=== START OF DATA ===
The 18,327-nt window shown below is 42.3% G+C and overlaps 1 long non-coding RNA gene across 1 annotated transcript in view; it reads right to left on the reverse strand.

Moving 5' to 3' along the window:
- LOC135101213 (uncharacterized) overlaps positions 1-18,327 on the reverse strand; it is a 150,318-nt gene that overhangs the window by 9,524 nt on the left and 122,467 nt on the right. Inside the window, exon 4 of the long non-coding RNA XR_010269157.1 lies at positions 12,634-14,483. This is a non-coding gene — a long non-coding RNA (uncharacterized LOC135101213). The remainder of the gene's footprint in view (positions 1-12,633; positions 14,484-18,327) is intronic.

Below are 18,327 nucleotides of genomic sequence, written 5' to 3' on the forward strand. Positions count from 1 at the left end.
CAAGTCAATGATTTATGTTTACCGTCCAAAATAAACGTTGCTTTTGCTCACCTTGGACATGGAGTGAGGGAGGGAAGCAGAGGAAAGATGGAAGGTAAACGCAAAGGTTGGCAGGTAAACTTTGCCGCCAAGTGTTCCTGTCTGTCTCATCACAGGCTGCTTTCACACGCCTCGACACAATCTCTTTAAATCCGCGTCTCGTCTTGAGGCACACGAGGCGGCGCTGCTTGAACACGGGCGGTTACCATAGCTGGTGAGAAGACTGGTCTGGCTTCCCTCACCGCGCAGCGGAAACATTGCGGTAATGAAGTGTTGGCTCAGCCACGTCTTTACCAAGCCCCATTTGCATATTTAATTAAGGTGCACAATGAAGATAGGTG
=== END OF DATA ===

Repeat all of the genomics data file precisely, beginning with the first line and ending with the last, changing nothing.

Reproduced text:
The 18,327-nt window shown below is 42.3% G+C and overlaps 1 long non-coding RNA gene across 1 annotated transcript in view; it reads right to left on the reverse strand.

Moving 5' to 3' along the window:
- LOC135101213 (uncharacterized) overlaps positions 1-18,327 on the reverse strand; it is a 150,318-nt gene that overhangs the window by 9,524 nt on the left and 122,467 nt on the right. Inside the window, exon 4 of the long non-coding RNA XR_010269157.1 lies at positions 12,634-14,483. This is a non-coding gene — a long non-coding RNA (uncharacterized LOC135101213). The remainder of the gene's footprint in view (positions 1-12,633; positions 14,484-18,327) is intronic.

Below are 18,327 nucleotides of genomic sequence, written 5' to 3' on the forward strand. Positions count from 1 at the left end.
CAAGTCAATGATTTATGTTTACCGTCCAAAATAAACGTTGCTTTTGCTCACCTTGGACATGGAGTGAGGGAGGGAAGCAGAGGAAAGATGGAAGGTAAACGCAAAGGTTGGCAGGTAAACTTTGCCGCCAAGTGTTCCTGTCTGTCTCATCACAGGCTGCTTTCACACGCCTCGACACAATCTCTTTAAATCCGCGTCTCGTCTTGAGGCACACGAGGCGGCGCTGCTTGAACACGGGCGGTTACCATAGCTGGTGAGAAGACTGGTCTGGCTTCCCTCACCGCGCAGCGGAAACATTGCGGTAATGAAGTGTTGGCTCAGCCACGTCTTTACCAAGCCCCATTTGCATATTTAATTAAGGTGCACAATGAAGATAGGTG